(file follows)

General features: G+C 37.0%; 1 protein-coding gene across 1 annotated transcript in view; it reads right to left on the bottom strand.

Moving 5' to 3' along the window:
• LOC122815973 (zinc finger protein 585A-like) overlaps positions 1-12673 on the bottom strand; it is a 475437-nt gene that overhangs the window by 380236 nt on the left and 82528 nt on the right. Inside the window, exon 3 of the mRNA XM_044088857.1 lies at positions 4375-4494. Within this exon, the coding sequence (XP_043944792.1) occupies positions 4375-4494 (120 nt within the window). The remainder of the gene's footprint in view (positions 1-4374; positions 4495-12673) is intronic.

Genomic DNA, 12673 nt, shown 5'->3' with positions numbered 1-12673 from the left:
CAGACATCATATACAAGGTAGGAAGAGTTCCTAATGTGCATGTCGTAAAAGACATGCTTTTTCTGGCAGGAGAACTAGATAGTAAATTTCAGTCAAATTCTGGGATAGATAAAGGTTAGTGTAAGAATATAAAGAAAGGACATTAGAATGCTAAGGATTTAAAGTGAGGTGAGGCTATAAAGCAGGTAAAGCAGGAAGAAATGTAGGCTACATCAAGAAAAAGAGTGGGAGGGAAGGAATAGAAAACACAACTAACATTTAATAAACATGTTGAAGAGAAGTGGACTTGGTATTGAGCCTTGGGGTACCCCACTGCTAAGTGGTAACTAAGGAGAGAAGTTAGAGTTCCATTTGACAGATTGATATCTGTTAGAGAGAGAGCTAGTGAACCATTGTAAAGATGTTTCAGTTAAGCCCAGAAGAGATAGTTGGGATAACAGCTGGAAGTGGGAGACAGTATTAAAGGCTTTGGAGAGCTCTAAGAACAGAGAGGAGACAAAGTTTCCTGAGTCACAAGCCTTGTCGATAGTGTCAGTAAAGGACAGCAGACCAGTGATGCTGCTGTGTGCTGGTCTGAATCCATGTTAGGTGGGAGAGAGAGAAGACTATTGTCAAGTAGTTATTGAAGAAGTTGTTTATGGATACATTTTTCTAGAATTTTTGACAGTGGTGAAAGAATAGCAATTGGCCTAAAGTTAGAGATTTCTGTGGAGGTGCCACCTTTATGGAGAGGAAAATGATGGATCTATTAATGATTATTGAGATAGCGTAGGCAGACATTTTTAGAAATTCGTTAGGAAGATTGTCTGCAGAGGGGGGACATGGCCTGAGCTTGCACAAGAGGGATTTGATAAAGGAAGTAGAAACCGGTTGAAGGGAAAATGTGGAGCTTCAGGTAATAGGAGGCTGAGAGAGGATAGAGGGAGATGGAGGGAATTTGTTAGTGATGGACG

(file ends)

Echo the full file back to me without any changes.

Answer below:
General features: G+C 37.0%; 1 protein-coding gene across 1 annotated transcript in view; it reads right to left on the bottom strand.

Moving 5' to 3' along the window:
• LOC122815973 (zinc finger protein 585A-like) overlaps positions 1-12673 on the bottom strand; it is a 475437-nt gene that overhangs the window by 380236 nt on the left and 82528 nt on the right. Inside the window, exon 3 of the mRNA XM_044088857.1 lies at positions 4375-4494. Within this exon, the coding sequence (XP_043944792.1) occupies positions 4375-4494 (120 nt within the window). The remainder of the gene's footprint in view (positions 1-4374; positions 4495-12673) is intronic.

Genomic DNA, 12673 nt, shown 5'->3' with positions numbered 1-12673 from the left:
CAGACATCATATACAAGGTAGGAAGAGTTCCTAATGTGCATGTCGTAAAAGACATGCTTTTTCTGGCAGGAGAACTAGATAGTAAATTTCAGTCAAATTCTGGGATAGATAAAGGTTAGTGTAAGAATATAAAGAAAGGACATTAGAATGCTAAGGATTTAAAGTGAGGTGAGGCTATAAAGCAGGTAAAGCAGGAAGAAATGTAGGCTACATCAAGAAAAAGAGTGGGAGGGAAGGAATAGAAAACACAACTAACATTTAATAAACATGTTGAAGAGAAGTGGACTTGGTATTGAGCCTTGGGGTACCCCACTGCTAAGTGGTAACTAAGGAGAGAAGTTAGAGTTCCATTTGACAGATTGATATCTGTTAGAGAGAGAGCTAGTGAACCATTGTAAAGATGTTTCAGTTAAGCCCAGAAGAGATAGTTGGGATAACAGCTGGAAGTGGGAGACAGTATTAAAGGCTTTGGAGAGCTCTAAGAACAGAGAGGAGACAAAGTTTCCTGAGTCACAAGCCTTGTCGATAGTGTCAGTAAAGGACAGCAGACCAGTGATGCTGCTGTGTGCTGGTCTGAATCCATGTTAGGTGGGAGAGAGAGAAGACTATTGTCAAGTAGTTATTGAAGAAGTTGTTTATGGATACATTTTTCTAGAATTTTTGACAGTGGTGAAAGAATAGCAATTGGCCTAAAGTTAGAGATTTCTGTGGAGGTGCCACCTTTATGGAGAGGAAAATGATGGATCTATTAATGATTATTGAGATAGCGTAGGCAGACATTTTTAGAAATTCGTTAGGAAGATTGTCTGCAGAGGGGGGACATGGCCTGAGCTTGCACAAGAGGGATTTGATAAAGGAAGTAGAAACCGGTTGAAGGGAAAATGTGGAGCTTCAGGTAATAGGAGGCTGAGAGAGGATAGAGGGAGATGGAGGGAATTTGTTAGTGATGGACG